Thursday, January 31, 2019
Blog note: this article references a 1906 (not a typo) grand jury report on the poor farm.
Two young Lucas Valley residents have launched a campaign to raise the visibility of a forgotten graveyard where many of Marin’s poor were buried from 1880 to 1955.
There are currently no elaborate headstones or signs to indicate that the site, in Lucas Valley near Marin County Juvenile Hall, is the final resting place for more than 287 people. The only grave markers are some concrete blocks with brass tags attached, each bearing a different number.
Many of the people buried there were residents of a poor farm that Marin County operated next to the site — together with an attendant hospital for the indigent — from 1880 to 1963. But anyone whose body went unclaimed after dying in Marin or whose family lacked the money for a more auspicious interment might have ended up buried there.
Burials with causes of death recorded between Feb. 11, 1924 and Nov. 11, 1924 included one stillborn baby, three drownings, a gunshot suicide and a death whose cause is listed simply as “alcoholism.”
Georgia Lee, 17, and Mitchell Tanaka, 18, neighbors who have known each other since middle school, made a short documentary on the graveyard.
“We didn’t want to just stop there,” said Tanaka, now a student at Chapman University.
Lee said, “So now Mitchell and I are using our documentary to really push for the marking of the graveyard.”
Lee and Tanaka have posted a petition on Change.org calling for some kind of signage to denote the graveyard. So far, more than 4,100 people have signed the petition. Lee met with Supervisor Damon Connolly last week to discuss the feasibility of their request. She said Connolly is supportive of the idea but wants to consult with residents in the area to make sure there are no objections.
It was Tanaka who came up with the idea of doing a mini documentary on the poor farm graveyard. He first learned about it last year when taking a Halloween walk in the area sponsored by the Marin County Open Space District.
“It was a presentation that was half spooky Halloween stuff and half actual facts about the surrounding area,” he said.
Tanaka said the idea of a “poor farm” was a foreign concept to him at the time.
Lee said, “This whole thing was a huge learning experience for both of us.”
Marilyn Geary, an oral historian for the Anne T. Kent California Room at the Marin County Free Library, said poor farms were sort of the 19th century alternative to homelessness.
“It was a place where people could go when they ran out of money and they needed support,” said Geary, one of the few to write about Marin’s poor farm since it closed.
The poor farm was a working dairy farm where residents produced much of their own food. According to a March 9, 1893 article in the Marin Journal, about 30 of the farm’s 100 acres were in cultivation. An abundance of apples and prunes were raised in a small orchard as well as “quite a quantity of vegetables.”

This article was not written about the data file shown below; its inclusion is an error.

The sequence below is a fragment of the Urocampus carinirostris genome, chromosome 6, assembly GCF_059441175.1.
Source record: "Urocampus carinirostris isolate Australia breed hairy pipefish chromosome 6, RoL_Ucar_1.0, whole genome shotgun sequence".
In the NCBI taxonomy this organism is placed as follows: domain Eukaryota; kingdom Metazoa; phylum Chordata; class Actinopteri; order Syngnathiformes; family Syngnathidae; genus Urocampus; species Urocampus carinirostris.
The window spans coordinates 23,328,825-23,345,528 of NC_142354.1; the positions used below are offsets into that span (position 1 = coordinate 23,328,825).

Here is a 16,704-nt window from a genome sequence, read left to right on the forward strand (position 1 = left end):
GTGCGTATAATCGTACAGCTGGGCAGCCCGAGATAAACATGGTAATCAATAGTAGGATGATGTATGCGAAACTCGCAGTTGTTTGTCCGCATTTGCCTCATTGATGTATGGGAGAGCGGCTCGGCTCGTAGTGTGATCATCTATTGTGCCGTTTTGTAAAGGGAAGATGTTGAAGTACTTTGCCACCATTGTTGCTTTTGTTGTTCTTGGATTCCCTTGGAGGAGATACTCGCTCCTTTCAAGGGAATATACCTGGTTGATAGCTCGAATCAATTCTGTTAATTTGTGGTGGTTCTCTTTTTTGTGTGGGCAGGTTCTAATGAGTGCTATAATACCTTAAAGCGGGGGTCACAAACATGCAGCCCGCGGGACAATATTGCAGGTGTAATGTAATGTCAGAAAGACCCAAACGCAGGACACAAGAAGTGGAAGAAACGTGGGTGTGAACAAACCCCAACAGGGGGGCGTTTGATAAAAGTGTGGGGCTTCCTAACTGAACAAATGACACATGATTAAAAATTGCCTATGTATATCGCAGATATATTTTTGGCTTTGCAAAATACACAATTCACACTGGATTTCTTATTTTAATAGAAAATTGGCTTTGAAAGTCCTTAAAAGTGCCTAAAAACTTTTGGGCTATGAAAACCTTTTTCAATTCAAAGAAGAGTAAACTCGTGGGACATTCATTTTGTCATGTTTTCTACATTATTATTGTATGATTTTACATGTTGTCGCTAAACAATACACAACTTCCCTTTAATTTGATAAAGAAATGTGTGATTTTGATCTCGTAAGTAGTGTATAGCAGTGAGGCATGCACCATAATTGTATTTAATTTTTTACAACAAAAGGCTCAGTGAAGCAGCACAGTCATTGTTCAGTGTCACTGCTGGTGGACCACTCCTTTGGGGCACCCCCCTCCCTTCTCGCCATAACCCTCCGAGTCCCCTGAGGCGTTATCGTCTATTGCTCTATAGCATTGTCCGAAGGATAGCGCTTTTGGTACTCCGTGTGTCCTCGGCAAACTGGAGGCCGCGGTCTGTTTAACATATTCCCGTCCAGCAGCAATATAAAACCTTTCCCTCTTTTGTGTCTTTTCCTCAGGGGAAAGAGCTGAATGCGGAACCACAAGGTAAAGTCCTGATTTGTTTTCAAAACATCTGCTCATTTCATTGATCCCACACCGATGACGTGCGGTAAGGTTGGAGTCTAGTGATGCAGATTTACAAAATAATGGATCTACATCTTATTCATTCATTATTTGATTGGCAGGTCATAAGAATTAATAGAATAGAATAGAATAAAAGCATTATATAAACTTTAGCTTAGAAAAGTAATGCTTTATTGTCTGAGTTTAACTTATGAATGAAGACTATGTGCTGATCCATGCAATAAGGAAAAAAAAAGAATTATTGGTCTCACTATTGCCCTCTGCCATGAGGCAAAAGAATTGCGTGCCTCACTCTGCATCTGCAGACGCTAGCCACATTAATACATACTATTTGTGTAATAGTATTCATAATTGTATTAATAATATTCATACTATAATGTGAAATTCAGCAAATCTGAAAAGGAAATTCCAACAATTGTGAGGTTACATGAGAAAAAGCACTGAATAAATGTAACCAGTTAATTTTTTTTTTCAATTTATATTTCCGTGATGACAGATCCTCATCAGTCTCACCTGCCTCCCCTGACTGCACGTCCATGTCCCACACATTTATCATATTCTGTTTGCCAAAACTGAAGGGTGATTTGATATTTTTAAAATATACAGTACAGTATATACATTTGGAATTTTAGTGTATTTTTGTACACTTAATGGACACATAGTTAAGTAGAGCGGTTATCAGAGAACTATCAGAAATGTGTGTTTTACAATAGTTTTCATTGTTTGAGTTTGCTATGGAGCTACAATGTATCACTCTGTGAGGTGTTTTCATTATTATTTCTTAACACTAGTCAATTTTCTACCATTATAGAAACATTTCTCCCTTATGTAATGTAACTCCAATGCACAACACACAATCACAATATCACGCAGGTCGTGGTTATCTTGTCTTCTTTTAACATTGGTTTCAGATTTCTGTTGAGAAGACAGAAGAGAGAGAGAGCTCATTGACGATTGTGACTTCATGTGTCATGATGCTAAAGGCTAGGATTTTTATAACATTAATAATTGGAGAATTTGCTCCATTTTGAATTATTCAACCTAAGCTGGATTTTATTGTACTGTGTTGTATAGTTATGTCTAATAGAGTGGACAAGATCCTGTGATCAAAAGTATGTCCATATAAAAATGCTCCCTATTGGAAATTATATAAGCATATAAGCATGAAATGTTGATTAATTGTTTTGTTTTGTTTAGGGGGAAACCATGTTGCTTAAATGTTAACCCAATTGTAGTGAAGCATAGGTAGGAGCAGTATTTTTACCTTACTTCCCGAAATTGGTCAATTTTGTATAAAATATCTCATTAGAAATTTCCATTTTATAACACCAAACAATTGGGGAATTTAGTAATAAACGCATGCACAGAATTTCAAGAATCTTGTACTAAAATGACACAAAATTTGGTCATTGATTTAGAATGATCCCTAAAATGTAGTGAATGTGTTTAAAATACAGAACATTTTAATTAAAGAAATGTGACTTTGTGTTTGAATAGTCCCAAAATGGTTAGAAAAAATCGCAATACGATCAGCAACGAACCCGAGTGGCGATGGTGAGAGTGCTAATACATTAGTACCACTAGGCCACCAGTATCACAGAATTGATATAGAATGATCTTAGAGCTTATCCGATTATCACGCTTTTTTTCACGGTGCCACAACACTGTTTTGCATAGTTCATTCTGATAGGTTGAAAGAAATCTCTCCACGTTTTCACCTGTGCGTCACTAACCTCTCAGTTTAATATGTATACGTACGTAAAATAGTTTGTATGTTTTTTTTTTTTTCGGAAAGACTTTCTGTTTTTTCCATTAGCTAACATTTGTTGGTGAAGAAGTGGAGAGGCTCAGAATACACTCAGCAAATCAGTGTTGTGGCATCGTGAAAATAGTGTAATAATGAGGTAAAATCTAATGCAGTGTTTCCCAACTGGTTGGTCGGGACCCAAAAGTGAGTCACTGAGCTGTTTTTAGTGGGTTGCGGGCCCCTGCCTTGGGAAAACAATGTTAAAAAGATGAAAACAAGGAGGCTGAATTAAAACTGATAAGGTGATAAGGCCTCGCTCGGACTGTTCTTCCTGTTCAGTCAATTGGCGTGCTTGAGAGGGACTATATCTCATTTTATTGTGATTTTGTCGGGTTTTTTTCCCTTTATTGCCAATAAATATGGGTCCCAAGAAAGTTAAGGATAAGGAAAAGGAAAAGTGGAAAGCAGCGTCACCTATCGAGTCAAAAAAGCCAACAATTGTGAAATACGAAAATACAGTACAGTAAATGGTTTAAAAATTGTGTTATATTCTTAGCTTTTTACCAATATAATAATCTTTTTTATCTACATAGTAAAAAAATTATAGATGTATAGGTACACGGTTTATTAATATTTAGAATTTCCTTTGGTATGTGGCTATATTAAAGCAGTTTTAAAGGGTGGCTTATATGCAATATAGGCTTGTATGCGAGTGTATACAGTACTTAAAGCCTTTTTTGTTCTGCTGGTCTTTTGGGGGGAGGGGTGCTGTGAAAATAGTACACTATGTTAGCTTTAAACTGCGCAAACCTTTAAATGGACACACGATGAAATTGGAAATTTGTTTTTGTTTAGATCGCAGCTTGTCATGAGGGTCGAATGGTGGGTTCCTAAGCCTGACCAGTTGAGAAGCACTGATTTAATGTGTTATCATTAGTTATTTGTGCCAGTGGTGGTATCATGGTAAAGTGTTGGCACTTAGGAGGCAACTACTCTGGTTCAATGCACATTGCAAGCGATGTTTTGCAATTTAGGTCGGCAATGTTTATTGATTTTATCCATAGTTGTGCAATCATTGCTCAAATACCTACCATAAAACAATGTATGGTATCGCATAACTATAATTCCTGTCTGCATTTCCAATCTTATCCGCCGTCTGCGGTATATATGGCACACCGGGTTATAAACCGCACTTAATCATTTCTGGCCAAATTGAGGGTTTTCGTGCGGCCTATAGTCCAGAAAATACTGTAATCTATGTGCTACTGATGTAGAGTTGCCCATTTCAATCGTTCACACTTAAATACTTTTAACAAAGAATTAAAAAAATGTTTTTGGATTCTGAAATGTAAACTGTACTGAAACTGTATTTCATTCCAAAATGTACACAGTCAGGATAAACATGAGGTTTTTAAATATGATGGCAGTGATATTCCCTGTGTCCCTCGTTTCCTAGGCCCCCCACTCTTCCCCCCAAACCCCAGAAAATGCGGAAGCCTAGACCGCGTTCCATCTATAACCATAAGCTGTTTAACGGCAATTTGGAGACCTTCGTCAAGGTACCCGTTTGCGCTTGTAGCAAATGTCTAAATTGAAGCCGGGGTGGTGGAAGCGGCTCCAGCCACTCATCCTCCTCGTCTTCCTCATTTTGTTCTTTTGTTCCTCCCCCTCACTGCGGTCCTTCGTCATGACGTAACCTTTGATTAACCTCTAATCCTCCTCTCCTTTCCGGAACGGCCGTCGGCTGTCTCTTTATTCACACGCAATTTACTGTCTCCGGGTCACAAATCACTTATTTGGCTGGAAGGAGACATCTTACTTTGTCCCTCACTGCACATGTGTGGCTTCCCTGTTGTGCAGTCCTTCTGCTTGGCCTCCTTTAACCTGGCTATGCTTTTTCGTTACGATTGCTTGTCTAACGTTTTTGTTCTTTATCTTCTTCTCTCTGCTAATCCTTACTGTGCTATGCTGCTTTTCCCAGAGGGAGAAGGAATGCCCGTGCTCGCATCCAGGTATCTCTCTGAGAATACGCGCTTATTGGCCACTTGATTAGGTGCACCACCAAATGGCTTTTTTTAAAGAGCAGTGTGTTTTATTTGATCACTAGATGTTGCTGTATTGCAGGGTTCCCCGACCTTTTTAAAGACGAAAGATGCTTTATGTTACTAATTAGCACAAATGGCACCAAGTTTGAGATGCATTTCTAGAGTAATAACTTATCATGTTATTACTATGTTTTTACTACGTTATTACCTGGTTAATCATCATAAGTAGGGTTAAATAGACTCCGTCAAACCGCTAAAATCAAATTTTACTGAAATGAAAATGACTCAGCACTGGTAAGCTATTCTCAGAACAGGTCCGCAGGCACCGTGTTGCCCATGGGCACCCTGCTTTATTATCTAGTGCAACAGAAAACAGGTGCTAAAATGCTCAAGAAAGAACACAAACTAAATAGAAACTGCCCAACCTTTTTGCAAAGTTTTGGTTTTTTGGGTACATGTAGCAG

The article went on to say, “The inmates have all the fresh bread and butter they want three times a day. They have meat in some form twice a day.”
It was common for articles written then to refer to poor farm residents as “inmates,” although they were free to come and go as they pleased, and some did occasionally leave and return.
Geary said it was typical for about 100 people to live at the poor farm at any one time but the facility had the capacity to accommodate up to 135 people. The farm included two buildings designated as “pest houses” for patients with contagious diseases and their families.
The hospital, which was in a separate building close to the farm, was only for the poor. Patients with money went to Ross General Hospital or Cottage Hospital. The Poor Farm hospital employed 24 nurses and could accommodate up to 40 patients. Some patients suffered from mental illness and others had incurable disease such as tuberculosis.
Geary said she became interested in the poor farm because of the contrast it provides to the way society cares for the poor and homeless today.
“How in the past there was a concerted effort to take care of people; that is what drew me to it,” Geary said. “I wish we could do something more like that today.”
Local news stories written when the poor farm was in operation, however, indicate that the disdain that some harbor for the poor today existed then as well.
The Feb. 1, 1906 edition of the Marin Journal included a story on a grand jury report on Marin’s poor farm and the county’s indigent poor.
According to the story, “The committee finds the Poor Farm in as good condition as can be expected, but recommends painting and other necessary improvements.”
The story includes a list of 30 indigent individuals receiving monthly county stipends ranging from $4 to $15. The story reported that the grand jury found all the subjects worthy but recommended that a Mrs. DeWolf of Tiburon and her daughter “be removed to the Poor Farm as the daughter is a sight and frightens people.”